Barbara Hannah Grufferman on why to step away from the blow-dryer
That’s what my hair looked like on my 51st birthday. And why not? I had spent the last 30 years blow-drying my naturally wavy hair into submission. On most days, I would stare into the mirror, separate my hair into neat sections and blow-dry each one – tugging and pulling with the brush in one hand, and drying with the other, until my hair was sleek and shiny and completely under my control. Humidity was my mortal enemy.
This love affair with making my hair something it wasn’t meant to be started in July 1969 – a summer filled with all kinds of rebellions. I wanted straight hair parted down the middle, just like Michelle Phillips from the Mamas & the Papas. I should have followed the lead of Janis Joplin, who had hair more like mine, but my mind was made up. Even if I had to sleep with my hair slathered with Dippity-Do, rolled up in concentrated orange juice cans (which I did), one thing was certain: My hair would be straight.
In the ’90s, things got easier (and more expensive). Straight, highlighted hair was in, and doing it yourself was out. I got a professional “blowout” twice a week, and tackled it myself on the other days. To add insult to injury, a hair iron was used to make sure everything stayed in place. New technology allowed blow-dryers to reach the hottest possible temperatures for maximum impact (and destruction?).
Damaged locks, anyone?
By the time I hit my early 50s, the healthy head of hair from my youth was a distant memory. Years of blow-drying, ironing, yanking, pulling, highlighting and washing the hell out of it every day caused my hair to look like … something that didn’t belong on a head. I had won the battle with my hair, but lost the war.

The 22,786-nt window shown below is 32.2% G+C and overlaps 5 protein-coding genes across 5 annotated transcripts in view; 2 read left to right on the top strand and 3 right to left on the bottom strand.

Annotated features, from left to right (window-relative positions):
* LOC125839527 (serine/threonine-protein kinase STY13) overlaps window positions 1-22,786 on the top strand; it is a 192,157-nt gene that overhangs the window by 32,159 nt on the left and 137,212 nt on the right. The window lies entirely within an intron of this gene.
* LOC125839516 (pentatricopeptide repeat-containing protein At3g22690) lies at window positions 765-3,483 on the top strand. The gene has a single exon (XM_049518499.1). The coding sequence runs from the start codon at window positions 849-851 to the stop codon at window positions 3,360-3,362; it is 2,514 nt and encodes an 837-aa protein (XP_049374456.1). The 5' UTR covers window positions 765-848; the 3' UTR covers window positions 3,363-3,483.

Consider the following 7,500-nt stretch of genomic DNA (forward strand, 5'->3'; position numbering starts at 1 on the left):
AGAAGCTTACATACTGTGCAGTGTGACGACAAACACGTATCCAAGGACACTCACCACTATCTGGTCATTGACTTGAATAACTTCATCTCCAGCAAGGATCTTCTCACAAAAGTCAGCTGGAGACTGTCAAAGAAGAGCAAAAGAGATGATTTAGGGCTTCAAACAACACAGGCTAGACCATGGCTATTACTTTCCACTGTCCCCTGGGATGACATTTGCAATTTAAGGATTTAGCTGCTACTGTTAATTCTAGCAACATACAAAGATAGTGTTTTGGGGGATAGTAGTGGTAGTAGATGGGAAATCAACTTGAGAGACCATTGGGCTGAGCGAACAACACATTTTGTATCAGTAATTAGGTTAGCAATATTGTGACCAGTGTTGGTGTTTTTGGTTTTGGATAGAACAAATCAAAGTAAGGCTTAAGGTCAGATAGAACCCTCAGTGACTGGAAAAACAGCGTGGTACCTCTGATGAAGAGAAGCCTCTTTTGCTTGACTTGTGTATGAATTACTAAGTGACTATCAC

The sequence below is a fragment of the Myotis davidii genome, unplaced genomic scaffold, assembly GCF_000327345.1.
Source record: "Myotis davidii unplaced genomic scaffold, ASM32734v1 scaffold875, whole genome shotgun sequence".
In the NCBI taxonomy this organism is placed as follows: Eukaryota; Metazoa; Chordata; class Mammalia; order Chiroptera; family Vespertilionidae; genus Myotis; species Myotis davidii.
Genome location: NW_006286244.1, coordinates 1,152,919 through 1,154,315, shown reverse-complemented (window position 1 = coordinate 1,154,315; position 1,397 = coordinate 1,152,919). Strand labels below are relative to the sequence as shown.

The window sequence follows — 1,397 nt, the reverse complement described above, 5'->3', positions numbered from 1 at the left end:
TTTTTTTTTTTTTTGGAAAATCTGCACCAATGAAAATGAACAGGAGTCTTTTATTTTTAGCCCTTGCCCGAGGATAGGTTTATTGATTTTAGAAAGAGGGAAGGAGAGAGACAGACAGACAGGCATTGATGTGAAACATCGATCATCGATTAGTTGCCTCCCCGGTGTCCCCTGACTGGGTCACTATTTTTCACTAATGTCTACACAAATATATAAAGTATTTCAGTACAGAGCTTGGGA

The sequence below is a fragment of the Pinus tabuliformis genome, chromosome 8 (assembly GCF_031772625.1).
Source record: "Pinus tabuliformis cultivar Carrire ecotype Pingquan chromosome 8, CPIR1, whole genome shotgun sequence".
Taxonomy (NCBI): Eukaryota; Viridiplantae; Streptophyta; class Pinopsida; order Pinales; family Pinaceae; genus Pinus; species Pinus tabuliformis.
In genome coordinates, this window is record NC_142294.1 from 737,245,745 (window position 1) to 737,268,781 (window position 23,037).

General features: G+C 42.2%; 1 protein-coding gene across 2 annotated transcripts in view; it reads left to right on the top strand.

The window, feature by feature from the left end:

Even more profound, I realized that I had been fighting with my identity. It saddened me to think that since 1969, I had been trying to make my hair into something it wasn’t. I was tired and grumpy. I didn’t want to stand in front of a mirror for 45 minutes every day, blow-drying. It was boring, tedious and wasted a huge amount of energy – mostly my own. I was trying to figure out a newer, simpler paradigm for the other areas of my life since turning 50, and wanted to figure out this one, too. But what to do?
Having coffee with a friend one day, I commented on how great her hair looked – natural, not blow-dried and healthy. She looked … free and sexy. She directed me to Lorraine Massey, the co-founder of Devachan, the uber-stylish hair salon in Manhattan’s Soho district. Lorraine has a mop of corkscrew ringlets, and a very clear idea of how hair should be treated – no (or very little) shampoo, no blow-frying (as she calls it), no brush and no comb. Her simple theory is this: the least amount you “do” to your hair, the better – and healthier – it will look. Lorraine claims to not have used shampoo on her hair in over 25 years. “Hair is like buried treasure,” she told me. “We need to stop the abuse and set it free.” I loved what she said — but what did it really mean to a blow-dry-aholic like me?
I let Lorraine give me a much-needed cut (while my hair was still dry), keeping the length around my shoulders, with longer layers, letting my natural waves sneak out. She chatted the entire time about the tools of mass destruction that women continue to use on their hair, shaking her head of curls in disbelief. She also mentioned that shampoo (especially those with sulfates) strip the natural oils from hair, making it dry and unmanageable — especially for women over 50 because our hair gets drier as we age. She instructed me to cleanse my hair every day (or every other day) with water and conditioner only. And (she frowned while saying this) use a little shampoo on the scalp just once a week.
My “six-month hair experiment” lasted two years, and I still haven’t used a blow-dryer, comb or brush. My hair has grown out past my shoulders, and I think I’ll keep it this length for a while. Since embracing my hair, I’m told that it looks sexy, healthy, stylish and, most importantly, like me. Finally.
Editor’s Note: Barbara Hannah Grufferman is the author of The Best of Everything After 50: The Experts’ Guide to Style, Sex, Health, Money and More.